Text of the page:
Polysomnographer Video: Becoming a Polysomnographic Technician
Polysomnographer Video: Becoming a Polysomnographic Technician Transcript
Are you a night owl looking for a healthcare career? A polysomnographic technician, also known as a sleep technologist, often works at night, observing patients as they undergo a polysomnograph. These examinations help doctors diagnose disorders like sleep apnea, narcolepsy and restless leg syndrome. They make use of EEG and ECT technologies to measure and record respiration, heart rate and brain wave activity. Polysomnograms, the reports and data generated by a sleep study, can be used by physicians to make an informed diagnosis and develop an effective course of treatment.
Sleep apnea, insomnia and narcolepsy are three of the many sleep disorders that can disrupt a patient's personal, social and professional lives. Polysomnographers, also known as polysomnographic technicians, perform sleep studies on patients in order to help doctors diagnose sleep disorders. A sleep study is a battery of diagnostic exams that test the body's reaction to sleep. While some professionals can be trained on the job, most polysomnographers are required to earn an associate's degree. Professional certification is voluntary.
Job Duties and Skills
If a physician suspects that a patient is suffering from a sleep disorder, he or she will recommend a 'sleep study.' A sleep study is a series of diagnostic tests that record a patient's body's reaction to sleep. Polysomnographic technicians perform sleep studies to help diagnose illnesses and provide doctors with the information they need to start treating patients.
A sleep study begins with a thorough patient history. The polysomnographer may ask questions about family history, any illnesses or other factors that may be interrupting sleep, like loud noises, stress or dietary factors. The patient is then connected to an electroencephalograph (EEG), a electrocardiograph (EKG) and other diagnostic equipment that will measure heart rate and brain activity during sleep.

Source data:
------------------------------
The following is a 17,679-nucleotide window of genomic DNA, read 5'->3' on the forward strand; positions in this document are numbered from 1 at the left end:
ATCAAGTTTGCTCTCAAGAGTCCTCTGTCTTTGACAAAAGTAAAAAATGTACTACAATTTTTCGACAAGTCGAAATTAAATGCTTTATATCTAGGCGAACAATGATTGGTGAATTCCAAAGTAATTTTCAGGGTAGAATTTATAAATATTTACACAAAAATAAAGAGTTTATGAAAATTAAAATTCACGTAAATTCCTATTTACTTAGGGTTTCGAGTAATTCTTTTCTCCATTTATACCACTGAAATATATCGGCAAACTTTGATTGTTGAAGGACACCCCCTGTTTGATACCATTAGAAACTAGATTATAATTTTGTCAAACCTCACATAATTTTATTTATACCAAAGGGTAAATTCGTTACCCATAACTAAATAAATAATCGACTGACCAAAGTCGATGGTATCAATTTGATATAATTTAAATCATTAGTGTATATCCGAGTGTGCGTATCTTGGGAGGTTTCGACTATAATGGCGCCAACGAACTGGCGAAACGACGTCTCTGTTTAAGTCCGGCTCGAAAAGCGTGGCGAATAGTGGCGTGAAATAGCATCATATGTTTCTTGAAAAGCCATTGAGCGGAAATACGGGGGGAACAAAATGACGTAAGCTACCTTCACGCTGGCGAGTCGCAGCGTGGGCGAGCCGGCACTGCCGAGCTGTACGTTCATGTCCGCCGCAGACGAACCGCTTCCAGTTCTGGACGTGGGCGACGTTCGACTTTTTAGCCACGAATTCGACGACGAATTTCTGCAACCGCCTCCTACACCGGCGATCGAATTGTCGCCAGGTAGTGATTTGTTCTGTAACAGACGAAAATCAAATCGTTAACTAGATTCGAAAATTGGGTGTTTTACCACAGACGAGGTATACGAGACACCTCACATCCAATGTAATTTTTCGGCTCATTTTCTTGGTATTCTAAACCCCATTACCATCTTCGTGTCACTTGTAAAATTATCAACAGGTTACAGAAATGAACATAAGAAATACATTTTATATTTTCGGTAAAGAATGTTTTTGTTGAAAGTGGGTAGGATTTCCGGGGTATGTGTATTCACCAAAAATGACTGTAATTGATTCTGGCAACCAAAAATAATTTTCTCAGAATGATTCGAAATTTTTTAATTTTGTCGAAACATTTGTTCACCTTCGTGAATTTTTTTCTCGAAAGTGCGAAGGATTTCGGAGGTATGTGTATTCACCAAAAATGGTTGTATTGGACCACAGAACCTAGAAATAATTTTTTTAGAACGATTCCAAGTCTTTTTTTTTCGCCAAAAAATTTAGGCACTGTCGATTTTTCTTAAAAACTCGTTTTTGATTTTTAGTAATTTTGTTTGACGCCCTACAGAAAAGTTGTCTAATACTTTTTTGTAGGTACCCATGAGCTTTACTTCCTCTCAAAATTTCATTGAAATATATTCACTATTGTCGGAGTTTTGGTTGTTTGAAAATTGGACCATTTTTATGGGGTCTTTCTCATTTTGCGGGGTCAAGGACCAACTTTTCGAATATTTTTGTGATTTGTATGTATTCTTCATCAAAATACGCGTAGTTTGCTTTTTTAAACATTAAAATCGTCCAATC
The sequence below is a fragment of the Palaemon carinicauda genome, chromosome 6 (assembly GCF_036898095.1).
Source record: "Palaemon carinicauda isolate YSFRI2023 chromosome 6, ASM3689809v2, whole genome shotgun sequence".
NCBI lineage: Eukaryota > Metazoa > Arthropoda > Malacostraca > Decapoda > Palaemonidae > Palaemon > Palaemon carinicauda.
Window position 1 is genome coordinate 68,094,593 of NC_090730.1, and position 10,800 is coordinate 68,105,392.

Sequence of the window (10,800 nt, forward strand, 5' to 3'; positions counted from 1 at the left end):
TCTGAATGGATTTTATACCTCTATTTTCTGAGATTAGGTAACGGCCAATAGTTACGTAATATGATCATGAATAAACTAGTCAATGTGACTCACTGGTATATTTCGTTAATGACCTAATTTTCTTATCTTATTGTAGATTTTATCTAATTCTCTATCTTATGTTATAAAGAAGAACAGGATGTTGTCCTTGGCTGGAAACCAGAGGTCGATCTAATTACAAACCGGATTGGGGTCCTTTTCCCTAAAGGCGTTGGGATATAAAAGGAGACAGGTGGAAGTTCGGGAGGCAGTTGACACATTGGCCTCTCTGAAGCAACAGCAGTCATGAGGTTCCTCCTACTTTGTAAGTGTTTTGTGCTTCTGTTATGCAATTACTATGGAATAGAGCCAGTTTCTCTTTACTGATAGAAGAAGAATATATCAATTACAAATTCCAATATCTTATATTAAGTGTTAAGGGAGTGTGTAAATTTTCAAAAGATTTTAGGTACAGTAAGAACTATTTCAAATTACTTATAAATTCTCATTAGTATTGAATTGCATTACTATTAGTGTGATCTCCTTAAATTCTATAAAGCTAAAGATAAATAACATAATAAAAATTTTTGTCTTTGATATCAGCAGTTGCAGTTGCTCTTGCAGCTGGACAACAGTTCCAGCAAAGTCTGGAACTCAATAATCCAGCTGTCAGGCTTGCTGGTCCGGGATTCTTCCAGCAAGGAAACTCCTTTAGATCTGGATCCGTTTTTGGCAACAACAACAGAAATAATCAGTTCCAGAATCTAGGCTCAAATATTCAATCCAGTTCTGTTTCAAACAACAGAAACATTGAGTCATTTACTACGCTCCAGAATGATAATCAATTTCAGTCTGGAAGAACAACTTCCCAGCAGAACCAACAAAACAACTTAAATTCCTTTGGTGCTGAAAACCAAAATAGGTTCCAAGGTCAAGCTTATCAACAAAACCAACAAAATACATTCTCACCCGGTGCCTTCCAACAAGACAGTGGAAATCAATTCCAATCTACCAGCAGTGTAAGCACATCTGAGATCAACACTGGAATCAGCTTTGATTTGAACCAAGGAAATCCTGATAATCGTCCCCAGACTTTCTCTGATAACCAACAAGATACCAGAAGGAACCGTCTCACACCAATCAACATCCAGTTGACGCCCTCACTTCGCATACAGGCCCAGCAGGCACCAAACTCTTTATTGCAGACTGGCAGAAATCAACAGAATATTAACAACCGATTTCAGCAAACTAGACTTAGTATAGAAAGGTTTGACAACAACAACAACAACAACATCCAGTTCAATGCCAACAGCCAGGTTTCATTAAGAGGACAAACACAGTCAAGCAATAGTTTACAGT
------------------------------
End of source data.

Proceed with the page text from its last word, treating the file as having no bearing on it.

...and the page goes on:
Polysomnographic technicians monitor the patient for any abnormalities, including excessive body movements and labored breathing. After the study is completed, a report is prepared and given to the physician for further analysis.
In order for a sleep study to be effective, it must take place during a patient's normal sleeping hours. This often requires polysomnographers to work during the night. Sleep studies are less effective when patients are stressed. Strong communication skills are needed to set patients at ease. Sleep studies are expensive and require a major time commitment from patients. Any data that is lost or inconclusive is a major setback towards making an accurate diagnosis.
Unless you already have an associate's degree in a related healthcare field, like nursing or medical technology, an associate's degree in polysomnographic technology is required. This program includes coursework on sleep disorders, diagnosis and treatment, first aid and CPR, anatomy and physiology and medical terminology. Students will also study the computer technology and diagnostic equipment used in sleep studies. Professionals who have completed an associate's degree in a medical field may receive their training on the job.
Professional certification is not required by all employers. However, the Board of Registered Polysomnographic Technologists does offer a certification examination that can increase career opportunities. Sleep science is still an emerging and growing field. As it continues to grow, many states are expected to consider requiring formal certification and licensing for polysomnographic technicians.
Many hospitals have 'sleep labs' that are designed to help doctors work with patients suffering from sleep disorders. These labs offer the greatest career opportunities for polysomnographers. In addition, there exist a growing number of dedicated sleep clinics featuring doctors, nurses and technicians who specialize in the diagnosis and treatment of sleep-related illnesses. In larger departments and treatment centers, managerial and supervisory positions are a possibility for experienced polysomnographic technicians.
With some additional training and certification, polysomnographic technicians may be able to transition into other medical fields, including EEG and MRI technology. These fields make use of technologies and skills that are familiar to polysomnographers. As their interest in medicine grows, polysomnographers may pursue opportunities in nursing and other advanced medical fields, which may require extra education and licensing.